Doctor accused in sexual assaults get 9 years for Medicare fraud

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Dr. Charles Dehaan leaves a court hearing last year at the Cook County Court House in Skokie. | Andy Grimm/Sun-Times

A federal judge Thursday sentenced Charles Dehaan to nine years in prison for fraudulently billing Medicare for house calls in which prosecutors allege the Rockford-area doctor molested his home-bound patients.

The sentence was two years shy of the maximum term sought by prosecutors, who maintained that 64-year-old doctor had for years sexually assaulted elderly, seriously ill women during visits to their homes. Dehaan also was ordered to repay $2.7 million prosecutors estimated he overbilled to Medicare.

“[Dehaan] went into these women’s homes, into their living rooms . . . their bedrooms, where he would visit them,” Assistant U.S. Attorney Scott Paccagnini said. “He violated the very nature of the relationship between patient and doctor.

Addressing the judge, Dehaan maintained that the accusations from other patients were false.

Dehaan said he had been unable to fully address the accusations because of pending criminal charges involving four former patients, and more than a dozen civil lawsuits. Dehaan, who pleaded guilty only to two counts of fraud related to two male patients who had made no allegations of sexual assault, maintained the accusations against him are false.

“It has been extremely difficult to remain silent,” Dehaan said. “I can say without hesitation that none of the accusations against me are true.”

Dressed in a faded Winnebago County Jail jumpsuit, Dehaan had watched intently — and occasionally heaved a sigh — Thursday as his wife, daughter, sister and two close friends took the stand to testify as character witnesses. They described him as a deeply Christian man who for years hosted bible study groups at his house and considered his work as home-care doctor to be a spiritual calling.

As he had during a series of hearings dating back to last fall, U.S. District Judge Frederick Kapala noted Thursday that Dehaan was not being sentenced for sexual assault, but for billing Medicare for services he never performed.

Kapala noted that Dehaan faces more prison time on criminal cases now pending in Cook and Winnebago counties, where Dehaan is charged with sexual assaults cases involving a total of four former patients. Any prison time Dehaan gets for those charges would be served only after he completes his nine-year federal sentence.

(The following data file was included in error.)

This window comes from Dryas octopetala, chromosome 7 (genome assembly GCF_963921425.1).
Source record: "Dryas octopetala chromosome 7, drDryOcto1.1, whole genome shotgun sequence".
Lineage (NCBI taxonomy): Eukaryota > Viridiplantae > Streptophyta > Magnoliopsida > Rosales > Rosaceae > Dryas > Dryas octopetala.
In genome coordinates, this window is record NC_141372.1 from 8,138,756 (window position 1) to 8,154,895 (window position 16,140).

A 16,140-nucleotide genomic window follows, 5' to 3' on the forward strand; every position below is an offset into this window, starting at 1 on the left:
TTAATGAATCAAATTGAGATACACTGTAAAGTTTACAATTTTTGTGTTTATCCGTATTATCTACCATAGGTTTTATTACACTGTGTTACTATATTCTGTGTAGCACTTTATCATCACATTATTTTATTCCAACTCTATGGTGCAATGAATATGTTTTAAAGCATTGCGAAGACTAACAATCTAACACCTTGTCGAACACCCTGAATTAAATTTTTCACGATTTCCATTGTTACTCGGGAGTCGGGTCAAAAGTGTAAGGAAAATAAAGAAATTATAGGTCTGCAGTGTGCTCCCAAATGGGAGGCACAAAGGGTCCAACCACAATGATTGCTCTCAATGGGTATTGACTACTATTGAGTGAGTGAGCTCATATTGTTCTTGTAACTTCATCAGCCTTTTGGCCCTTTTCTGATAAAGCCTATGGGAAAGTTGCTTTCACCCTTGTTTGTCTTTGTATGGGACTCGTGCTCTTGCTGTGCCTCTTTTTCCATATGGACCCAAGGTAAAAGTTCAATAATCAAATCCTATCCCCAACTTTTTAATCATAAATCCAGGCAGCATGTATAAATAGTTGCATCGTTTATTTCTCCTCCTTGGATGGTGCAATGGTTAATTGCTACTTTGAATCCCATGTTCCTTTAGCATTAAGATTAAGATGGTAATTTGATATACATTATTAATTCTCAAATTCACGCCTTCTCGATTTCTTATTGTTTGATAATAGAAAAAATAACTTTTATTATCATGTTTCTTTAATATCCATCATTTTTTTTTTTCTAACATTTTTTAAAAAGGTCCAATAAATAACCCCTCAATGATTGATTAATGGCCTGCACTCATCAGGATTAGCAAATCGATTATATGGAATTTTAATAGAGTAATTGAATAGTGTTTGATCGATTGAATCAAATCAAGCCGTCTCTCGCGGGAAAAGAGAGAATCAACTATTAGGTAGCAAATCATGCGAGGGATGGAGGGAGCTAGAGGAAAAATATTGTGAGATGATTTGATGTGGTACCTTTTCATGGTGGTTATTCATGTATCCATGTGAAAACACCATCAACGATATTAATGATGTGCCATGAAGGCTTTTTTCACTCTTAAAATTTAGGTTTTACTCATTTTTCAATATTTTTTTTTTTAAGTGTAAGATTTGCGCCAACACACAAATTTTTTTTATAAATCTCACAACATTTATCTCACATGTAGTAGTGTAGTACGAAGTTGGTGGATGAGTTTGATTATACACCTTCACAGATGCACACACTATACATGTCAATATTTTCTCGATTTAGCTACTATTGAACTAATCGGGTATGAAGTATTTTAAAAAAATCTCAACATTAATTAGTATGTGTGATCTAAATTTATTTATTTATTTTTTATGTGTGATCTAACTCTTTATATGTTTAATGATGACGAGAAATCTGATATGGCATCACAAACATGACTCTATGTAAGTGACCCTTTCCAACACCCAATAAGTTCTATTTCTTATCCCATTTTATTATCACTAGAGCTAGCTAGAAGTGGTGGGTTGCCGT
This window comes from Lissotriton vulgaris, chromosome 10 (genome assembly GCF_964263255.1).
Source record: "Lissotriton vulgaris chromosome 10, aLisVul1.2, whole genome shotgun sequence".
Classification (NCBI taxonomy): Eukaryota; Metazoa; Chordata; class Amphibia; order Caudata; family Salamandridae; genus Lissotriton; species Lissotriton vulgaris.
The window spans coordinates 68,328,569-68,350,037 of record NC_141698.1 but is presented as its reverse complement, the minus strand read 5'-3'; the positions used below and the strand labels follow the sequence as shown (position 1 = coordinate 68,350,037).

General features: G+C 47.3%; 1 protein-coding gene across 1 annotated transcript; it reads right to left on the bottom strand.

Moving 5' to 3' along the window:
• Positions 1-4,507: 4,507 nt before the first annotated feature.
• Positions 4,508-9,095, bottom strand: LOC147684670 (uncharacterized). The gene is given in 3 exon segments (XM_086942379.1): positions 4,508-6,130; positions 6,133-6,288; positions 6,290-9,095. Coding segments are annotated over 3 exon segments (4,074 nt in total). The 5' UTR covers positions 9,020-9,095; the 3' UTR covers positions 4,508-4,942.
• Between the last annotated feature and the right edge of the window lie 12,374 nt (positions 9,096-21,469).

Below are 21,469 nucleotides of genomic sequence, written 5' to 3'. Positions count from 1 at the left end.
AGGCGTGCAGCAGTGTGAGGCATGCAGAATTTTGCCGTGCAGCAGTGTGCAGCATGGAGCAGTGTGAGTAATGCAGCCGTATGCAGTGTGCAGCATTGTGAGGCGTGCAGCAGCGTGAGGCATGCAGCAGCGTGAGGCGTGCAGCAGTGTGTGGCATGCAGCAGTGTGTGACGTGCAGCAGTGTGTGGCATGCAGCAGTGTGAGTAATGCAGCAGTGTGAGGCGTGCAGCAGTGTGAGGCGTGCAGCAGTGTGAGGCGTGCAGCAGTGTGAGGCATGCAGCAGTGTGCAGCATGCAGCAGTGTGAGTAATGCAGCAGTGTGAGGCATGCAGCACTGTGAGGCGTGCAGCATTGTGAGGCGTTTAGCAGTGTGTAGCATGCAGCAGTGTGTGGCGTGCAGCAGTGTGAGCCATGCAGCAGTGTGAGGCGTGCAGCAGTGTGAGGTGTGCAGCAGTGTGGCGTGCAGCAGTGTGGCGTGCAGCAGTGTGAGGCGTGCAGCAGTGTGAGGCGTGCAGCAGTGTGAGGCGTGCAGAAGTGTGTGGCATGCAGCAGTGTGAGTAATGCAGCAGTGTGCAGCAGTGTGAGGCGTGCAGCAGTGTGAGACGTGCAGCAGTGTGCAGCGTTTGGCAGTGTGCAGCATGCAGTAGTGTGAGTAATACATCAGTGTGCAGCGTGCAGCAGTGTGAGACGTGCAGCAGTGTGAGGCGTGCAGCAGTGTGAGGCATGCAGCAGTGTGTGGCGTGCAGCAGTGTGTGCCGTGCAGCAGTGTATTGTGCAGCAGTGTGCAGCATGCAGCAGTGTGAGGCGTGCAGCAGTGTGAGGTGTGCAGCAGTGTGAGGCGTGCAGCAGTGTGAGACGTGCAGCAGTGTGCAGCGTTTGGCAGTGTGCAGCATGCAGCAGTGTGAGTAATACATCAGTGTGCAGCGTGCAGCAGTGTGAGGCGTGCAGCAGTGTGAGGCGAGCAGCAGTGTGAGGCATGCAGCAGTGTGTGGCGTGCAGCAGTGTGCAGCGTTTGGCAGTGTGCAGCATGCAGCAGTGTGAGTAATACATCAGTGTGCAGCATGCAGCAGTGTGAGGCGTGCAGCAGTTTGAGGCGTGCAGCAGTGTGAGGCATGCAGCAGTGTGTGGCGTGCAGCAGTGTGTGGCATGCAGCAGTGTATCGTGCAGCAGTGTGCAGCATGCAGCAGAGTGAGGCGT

Dehaan had been charged with 23 counts of fraud, including charges related to billing Medicare for appointments with clients who claim Dehaan groped them, masturbated in front of them or performed sex acts on them.

Winnebago County prosecutors, who declined to bring charges against Dehaan in at least nine cases involving Dehaan’s patients that were investigated by Rockford Police detectives dating back to 2009, charged Dehaan in 2014 for assaults involving three women. The charges, which were filed months after prosecutors charged Dehaan for fraud, involve two women who had reported the assaults to Rockford police in 2010 and 2011, when the women were 69 and 70 years old.

In Cook County, prosecutors allege the doctor assaulted a bed-ridden, 60-year-old woman who suffered from social anxiety so severe that she could not leave her house. The woman, who provided a videotaped statement to prosecutors, wept as she described how Dehaan masturbated in front of her and assured her no on would believe her if she told them.

On Thursday, the woman’s boyfriend testified that Dehaan been a model physician for years, until the woman injured her hip and was forced to stay in bed.

“Once [she] got bed-ridden, he changed. He’d come in and he’d want the door [to her room] shut,” the man said. “I would thank him when he left, and say [she] thinks the world of you.”

In court filings, Dehaan’s lawyers have pointed out inconsistencies in the women’s stories, and noted that many of his alleged victims — including the Des Plaines woman — only made allegations after seeing news reports about Dehaan after his license to practice medicine was suspended in 2014.

Kapala declined to fine Dehaan in addition to the $2.7 million he was to pay back to the government, noting that a pre-sentence investigation showed Dehaan was $2.6 million in debt.

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